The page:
superintendent finalists

The Mesa Public Schools Governing Board has narrowed the search for the district’s next superintendent to two internal candidates and the president of an educational materials company whose last job as superintendent ended in controversy.

The board at a special meeting March 27 unanimously approved as finalists: Dr. Andi Fourlis, MPS deputy superintendent; Holly C. Williams, MPS executive director of master planning and bond projects; and Dr. Heath E. Morrison, president of McGraw-Hill Education.

The three candidates face a round of virtual interviews from tomorrow, April 6, through Tuesday as the Governing Board homes in on making a decision April 14 a replacement for former Superintendent Dr. Ember Conley.

Conley resigned in early December after the board placed her on administrative leave in November during an audit of unauthorized salary increases she gave to her senior staff.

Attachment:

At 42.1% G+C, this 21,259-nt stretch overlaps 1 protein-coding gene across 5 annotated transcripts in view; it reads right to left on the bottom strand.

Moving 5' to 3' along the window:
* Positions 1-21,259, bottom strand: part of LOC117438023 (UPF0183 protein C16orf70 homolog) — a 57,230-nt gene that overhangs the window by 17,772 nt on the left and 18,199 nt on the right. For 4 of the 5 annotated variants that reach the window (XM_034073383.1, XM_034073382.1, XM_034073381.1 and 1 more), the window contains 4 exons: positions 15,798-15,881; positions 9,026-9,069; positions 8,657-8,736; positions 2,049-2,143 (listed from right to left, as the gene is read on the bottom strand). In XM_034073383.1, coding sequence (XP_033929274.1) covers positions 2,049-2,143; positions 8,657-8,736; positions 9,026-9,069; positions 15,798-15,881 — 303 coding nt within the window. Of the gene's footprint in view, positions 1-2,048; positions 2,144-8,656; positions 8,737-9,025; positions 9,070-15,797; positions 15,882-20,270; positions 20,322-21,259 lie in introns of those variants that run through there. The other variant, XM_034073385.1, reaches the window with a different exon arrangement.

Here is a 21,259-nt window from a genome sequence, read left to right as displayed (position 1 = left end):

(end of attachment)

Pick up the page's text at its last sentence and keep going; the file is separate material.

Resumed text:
The interviews will begin at 6:30 p.m. tomorrow with Mesa Chamber of Commerce CEO Sally Harrison asking the three candidates questions at

The one-hour session will focus on questions that community members said on a district survey that they’d like to ask.

On Tuesday, the board and groups of stakeholders – parents, students, administrators, teachers and members of the community at large – will interview the candidates in separate sessions.

“They’ll be pretty tired by the end of the day,” Governing Board President Elaine Miner said.

This was not how Mesa school officials had hoped to pick their next leader.

 “Originally the board discussed taking the finalists and providing some tours to the finalists so they could visit some schools and get acclimated to Mesa public schools and some of the things that are going on in our district on April 6 as well,” Lesar reminded the board on March 27. 

”And, of course, that was going to be in person. We tentatively had it scheduled for Brimhall Junior High auditorium where guests could come and attend and observe the live stream.”

But with social distancing restrictions in place, all that has changed.

Lesar stressed that tomorrow’s community session is not an interview per se.